In the aforementioned book by Bendis (who has been writing comics since the 90s), he interviews noted editors on what advice to give to aspiring creators if they meet them at conventions:
"TOM BREVOORT (Avengers): Nothing succeeds like the work itself. I know a lot of people in and around the industry, and a lot of people who are struggling to break in, or to stay in. And there are some terrific people among that group. But none of that matters once it’s time for me to hire somebody to do a job. At that point, it all comes down to how good you are on the page, right now—not how good you were years ago or how good you might one day be. There are other factors, too, of course—reliability being the very first one. But the most reliable guy in the world won’t get called up if the work he’s producing doesn’t have that spark."
"SANA AMANAT (Captain Marvel, Ultimate Spider-Man): Research the books I’ve worked on and angle samples accordingly. Editors tend to develop a style themselves as they grow, so if you think you’d be a good fit for the writers or artists we tend to work with, say so and show examples that prove it. Further, editors generally have certain books (Spidey books versus X-Men books, etc.), so send samples that might work for a particular title we work on. We’re constantly on the lookout for new talent, but when you target our books or styles specifically that actually helps us do our job."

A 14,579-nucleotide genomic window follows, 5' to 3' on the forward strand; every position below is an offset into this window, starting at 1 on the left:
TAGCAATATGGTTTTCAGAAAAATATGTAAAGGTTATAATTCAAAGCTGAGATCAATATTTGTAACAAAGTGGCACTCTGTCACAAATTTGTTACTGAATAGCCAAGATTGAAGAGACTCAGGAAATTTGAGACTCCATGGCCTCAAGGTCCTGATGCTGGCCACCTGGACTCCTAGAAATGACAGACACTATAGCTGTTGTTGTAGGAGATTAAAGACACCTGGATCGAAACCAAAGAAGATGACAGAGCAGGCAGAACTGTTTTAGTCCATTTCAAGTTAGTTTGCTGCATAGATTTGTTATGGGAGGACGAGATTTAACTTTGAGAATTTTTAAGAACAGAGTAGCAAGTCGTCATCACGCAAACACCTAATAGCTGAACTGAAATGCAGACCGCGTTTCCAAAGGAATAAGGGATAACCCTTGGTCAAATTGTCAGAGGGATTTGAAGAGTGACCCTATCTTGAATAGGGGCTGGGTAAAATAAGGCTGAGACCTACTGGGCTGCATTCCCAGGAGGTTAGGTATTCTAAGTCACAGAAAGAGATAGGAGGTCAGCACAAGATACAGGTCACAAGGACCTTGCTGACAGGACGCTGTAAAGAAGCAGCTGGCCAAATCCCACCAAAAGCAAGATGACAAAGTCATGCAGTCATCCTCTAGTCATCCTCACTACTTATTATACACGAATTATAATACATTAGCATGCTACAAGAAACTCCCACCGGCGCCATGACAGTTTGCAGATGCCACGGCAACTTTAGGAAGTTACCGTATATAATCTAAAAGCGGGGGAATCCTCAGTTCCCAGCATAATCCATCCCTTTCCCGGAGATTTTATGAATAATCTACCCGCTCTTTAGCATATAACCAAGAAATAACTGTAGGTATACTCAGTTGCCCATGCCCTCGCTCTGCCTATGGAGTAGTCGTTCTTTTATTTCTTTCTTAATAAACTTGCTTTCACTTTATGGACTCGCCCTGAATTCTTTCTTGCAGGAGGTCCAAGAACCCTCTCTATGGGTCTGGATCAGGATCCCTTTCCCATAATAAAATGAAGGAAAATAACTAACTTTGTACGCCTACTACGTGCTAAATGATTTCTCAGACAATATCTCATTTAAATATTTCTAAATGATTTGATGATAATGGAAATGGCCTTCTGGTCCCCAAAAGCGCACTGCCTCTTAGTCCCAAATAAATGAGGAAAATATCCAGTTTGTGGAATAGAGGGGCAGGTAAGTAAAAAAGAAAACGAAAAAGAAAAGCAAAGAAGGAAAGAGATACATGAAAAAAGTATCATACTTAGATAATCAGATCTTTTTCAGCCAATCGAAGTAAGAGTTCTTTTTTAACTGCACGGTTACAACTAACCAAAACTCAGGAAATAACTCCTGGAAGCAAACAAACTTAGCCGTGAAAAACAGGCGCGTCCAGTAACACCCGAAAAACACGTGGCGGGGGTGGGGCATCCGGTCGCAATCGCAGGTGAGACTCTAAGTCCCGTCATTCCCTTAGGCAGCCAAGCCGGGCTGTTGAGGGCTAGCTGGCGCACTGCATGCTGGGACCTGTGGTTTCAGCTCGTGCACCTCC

"DIANA SCHUTZ (Dark Horse Comics): I recommend establishing an online presence. A lot of people are doing comics online. In comics, as in any other field, getting your name out there is important: networking. Keep your proposal short and concise. As an editor reading submissions, I can tell within the first page or two whether a proposal is worth pursuing or not. And your writing another ten, or a hundred, pages is not going to convince me otherwise. You need to put your maximum punch right at the beginning and sell me on the project by page 1!"